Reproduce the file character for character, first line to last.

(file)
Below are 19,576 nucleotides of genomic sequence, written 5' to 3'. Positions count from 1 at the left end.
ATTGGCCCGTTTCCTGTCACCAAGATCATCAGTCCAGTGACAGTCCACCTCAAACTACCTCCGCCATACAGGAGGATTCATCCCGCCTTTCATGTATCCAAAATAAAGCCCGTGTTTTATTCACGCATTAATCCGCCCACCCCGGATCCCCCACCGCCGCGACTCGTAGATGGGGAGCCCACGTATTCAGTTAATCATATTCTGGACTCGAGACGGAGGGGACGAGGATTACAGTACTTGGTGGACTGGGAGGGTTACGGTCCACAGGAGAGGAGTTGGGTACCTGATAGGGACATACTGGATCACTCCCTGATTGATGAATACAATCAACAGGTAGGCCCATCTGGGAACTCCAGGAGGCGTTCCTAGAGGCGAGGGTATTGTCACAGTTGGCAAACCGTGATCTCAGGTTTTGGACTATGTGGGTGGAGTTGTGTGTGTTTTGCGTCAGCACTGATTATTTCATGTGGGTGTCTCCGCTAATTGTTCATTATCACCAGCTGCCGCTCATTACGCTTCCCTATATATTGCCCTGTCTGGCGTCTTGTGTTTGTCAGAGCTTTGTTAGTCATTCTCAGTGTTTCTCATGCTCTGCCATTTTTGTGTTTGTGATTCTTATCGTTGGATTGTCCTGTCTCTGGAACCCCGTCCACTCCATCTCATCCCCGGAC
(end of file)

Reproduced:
Below are 19,576 nucleotides of genomic sequence, written 5' to 3'. Positions count from 1 at the left end.
ATTGGCCCGTTTCCTGTCACCAAGATCATCAGTCCAGTGACAGTCCACCTCAAACTACCTCCGCCATACAGGAGGATTCATCCCGCCTTTCATGTATCCAAAATAAAGCCCGTGTTTTATTCACGCATTAATCCGCCCACCCCGGATCCCCCACCGCCGCGACTCGTAGATGGGGAGCCCACGTATTCAGTTAATCATATTCTGGACTCGAGACGGAGGGGACGAGGATTACAGTACTTGGTGGACTGGGAGGGTTACGGTCCACAGGAGAGGAGTTGGGTACCTGATAGGGACATACTGGATCACTCCCTGATTGATGAATACAATCAACAGGTAGGCCCATCTGGGAACTCCAGGAGGCGTTCCTAGAGGCGAGGGTATTGTCACAGTTGGCAAACCGTGATCTCAGGTTTTGGACTATGTGGGTGGAGTTGTGTGTGTTTTGCGTCAGCACTGATTATTTCATGTGGGTGTCTCCGCTAATTGTTCATTATCACCAGCTGCCGCTCATTACGCTTCCCTATATATTGCCCTGTCTGGCGTCTTGTGTTTGTCAGAGCTTTGTTAGTCATTCTCAGTGTTTCTCATGCTCTGCCATTTTTGTGTTTGTGATTCTTATCGTTGGATTGTCCTGTCTCTGGAACCCCGTCCACTCCATCTCATCCCCGGAC